Mating Cicadas

2020 November 1

I found these cicadas on August 21, 2019[1], on the sidewalk next to the Chemical Sciences building on campus. At first I thought they were dead, but it turns out that they were just too occupied with what they were doing to pay any attention to me.


These are Dog Day Cicadas, Tibicen canicularis, which I have photographed a few times before, but never while they were in the act of mating.


It’s a little hard to tell which is the male and which is the female. I can’t see an ovipositor on either of them, and apparently the male genitalia is stowed away out of sight when not mating, so I can’t really compare with my previous pictures.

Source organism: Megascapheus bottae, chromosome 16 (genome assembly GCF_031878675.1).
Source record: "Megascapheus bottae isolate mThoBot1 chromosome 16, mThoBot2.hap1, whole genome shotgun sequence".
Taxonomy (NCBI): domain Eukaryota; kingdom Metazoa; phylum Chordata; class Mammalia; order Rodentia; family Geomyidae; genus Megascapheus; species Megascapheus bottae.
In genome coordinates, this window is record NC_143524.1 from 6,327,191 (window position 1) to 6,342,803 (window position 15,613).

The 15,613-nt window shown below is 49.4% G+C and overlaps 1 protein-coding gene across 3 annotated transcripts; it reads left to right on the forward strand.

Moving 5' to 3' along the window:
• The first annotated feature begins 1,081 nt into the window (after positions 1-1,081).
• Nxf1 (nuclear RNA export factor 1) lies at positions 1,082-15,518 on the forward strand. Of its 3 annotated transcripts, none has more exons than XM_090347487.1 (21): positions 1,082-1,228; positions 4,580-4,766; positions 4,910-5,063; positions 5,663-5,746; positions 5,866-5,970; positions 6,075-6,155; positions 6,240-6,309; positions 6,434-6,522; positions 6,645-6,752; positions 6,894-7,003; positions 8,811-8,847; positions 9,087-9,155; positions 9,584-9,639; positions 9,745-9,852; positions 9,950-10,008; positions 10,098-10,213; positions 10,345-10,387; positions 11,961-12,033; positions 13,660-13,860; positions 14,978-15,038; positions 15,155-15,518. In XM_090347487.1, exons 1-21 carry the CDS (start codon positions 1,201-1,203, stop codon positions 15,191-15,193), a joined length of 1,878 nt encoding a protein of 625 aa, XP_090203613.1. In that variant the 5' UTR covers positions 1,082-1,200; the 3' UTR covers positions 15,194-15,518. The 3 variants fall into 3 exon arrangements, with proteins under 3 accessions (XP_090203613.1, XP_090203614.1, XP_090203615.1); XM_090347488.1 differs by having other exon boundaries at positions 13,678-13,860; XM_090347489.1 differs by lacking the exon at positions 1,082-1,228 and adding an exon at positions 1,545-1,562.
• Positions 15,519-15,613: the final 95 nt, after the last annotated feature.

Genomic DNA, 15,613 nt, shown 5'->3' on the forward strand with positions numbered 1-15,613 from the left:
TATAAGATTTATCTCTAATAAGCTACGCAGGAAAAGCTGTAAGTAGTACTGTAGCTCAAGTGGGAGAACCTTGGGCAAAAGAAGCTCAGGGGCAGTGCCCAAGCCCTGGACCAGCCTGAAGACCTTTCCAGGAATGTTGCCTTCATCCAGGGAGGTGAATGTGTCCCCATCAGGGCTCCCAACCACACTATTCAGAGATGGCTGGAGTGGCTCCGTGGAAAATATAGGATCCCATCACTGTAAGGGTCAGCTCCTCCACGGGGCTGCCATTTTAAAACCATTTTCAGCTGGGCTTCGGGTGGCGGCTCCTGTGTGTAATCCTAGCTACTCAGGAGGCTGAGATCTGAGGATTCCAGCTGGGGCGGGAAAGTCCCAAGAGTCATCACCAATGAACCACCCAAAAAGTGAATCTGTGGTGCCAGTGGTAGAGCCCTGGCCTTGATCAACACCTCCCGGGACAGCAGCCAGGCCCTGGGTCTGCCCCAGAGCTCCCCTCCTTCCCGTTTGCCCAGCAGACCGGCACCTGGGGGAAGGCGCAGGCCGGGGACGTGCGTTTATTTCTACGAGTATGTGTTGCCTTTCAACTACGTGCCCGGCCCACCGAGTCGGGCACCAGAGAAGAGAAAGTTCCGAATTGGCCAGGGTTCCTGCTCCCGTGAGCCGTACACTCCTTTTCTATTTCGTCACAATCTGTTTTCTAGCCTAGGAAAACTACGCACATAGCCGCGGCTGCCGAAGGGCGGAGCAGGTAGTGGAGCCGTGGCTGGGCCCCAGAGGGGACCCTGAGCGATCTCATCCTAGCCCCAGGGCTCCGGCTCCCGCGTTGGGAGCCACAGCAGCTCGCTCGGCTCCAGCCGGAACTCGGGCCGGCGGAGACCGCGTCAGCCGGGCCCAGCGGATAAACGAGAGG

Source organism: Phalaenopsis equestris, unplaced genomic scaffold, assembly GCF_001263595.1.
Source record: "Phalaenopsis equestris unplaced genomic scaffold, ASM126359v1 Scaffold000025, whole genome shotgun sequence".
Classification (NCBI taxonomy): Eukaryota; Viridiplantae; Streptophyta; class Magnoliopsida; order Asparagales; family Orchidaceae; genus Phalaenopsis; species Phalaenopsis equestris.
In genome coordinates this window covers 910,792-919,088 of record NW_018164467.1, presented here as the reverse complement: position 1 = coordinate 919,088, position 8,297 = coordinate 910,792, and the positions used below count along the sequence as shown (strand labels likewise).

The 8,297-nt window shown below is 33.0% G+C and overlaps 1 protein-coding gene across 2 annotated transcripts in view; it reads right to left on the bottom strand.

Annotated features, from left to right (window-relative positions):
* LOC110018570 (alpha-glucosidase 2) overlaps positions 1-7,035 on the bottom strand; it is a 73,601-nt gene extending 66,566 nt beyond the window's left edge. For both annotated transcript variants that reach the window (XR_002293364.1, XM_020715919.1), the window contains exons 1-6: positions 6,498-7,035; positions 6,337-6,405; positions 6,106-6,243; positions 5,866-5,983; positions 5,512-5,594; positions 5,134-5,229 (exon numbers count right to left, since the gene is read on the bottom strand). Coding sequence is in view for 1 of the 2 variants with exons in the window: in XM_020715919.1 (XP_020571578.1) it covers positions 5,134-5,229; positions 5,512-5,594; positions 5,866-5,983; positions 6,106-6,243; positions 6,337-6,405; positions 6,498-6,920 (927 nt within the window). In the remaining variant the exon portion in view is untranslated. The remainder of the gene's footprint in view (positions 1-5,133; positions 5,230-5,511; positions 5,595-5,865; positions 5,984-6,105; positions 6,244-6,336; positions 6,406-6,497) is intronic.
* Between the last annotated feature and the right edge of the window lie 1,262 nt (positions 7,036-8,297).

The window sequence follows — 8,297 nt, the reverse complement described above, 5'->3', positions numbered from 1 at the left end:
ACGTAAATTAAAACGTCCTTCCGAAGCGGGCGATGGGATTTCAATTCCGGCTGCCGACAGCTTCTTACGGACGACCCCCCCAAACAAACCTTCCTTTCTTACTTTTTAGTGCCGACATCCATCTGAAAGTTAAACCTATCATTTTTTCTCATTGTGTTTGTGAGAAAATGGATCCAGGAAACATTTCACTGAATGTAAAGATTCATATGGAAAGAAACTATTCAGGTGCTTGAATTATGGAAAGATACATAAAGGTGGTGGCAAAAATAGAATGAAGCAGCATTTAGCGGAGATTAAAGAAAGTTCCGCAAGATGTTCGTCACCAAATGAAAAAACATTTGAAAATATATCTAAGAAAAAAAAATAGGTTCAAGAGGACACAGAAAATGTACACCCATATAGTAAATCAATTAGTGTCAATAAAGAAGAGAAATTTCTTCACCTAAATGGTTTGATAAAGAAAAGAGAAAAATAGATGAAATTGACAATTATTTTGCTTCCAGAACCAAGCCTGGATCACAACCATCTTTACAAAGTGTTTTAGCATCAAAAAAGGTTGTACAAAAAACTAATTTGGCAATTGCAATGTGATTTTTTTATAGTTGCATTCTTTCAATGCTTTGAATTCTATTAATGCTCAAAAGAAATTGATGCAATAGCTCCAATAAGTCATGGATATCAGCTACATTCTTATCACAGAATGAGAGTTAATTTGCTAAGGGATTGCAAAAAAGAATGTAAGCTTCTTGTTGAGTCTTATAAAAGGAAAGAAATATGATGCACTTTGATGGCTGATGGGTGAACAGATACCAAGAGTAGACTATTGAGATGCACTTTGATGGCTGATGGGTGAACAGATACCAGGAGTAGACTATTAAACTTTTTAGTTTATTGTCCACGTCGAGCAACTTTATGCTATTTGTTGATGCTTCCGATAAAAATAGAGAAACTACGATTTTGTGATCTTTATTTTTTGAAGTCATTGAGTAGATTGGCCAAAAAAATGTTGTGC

My best guess is that the one on the right in that last picture, laying on its back, is the female. It is really weird that I can’t see the ovipositor, though, it was pretty evident on earlier specimens, like this one that I photographed back in 2012.


One would think that such a prominent feature would be visible on these current specimens. It is a puzzlement[2].

Anyway I left them alone, and presumably they finished their business and flew off (assuming that a bird didn’t spot them and have a snack after I left).

[1] I took these pictures with my Cat S61 phone. Between having three cameras in routine use that I download pictures from (the phone, the digital SLR, and the ruggedized pocket camera) and having to change to a new computer in March, my pictures have gotten a bit disorganized and misplaced. And so I’m trying to get things sorted out. Which is why this is over a year old.

[2] It occurs to me that it is just barely possible that they are both males. Which would certainly explain not seeing an ovipositor. But do cicadas do that? One wonders.

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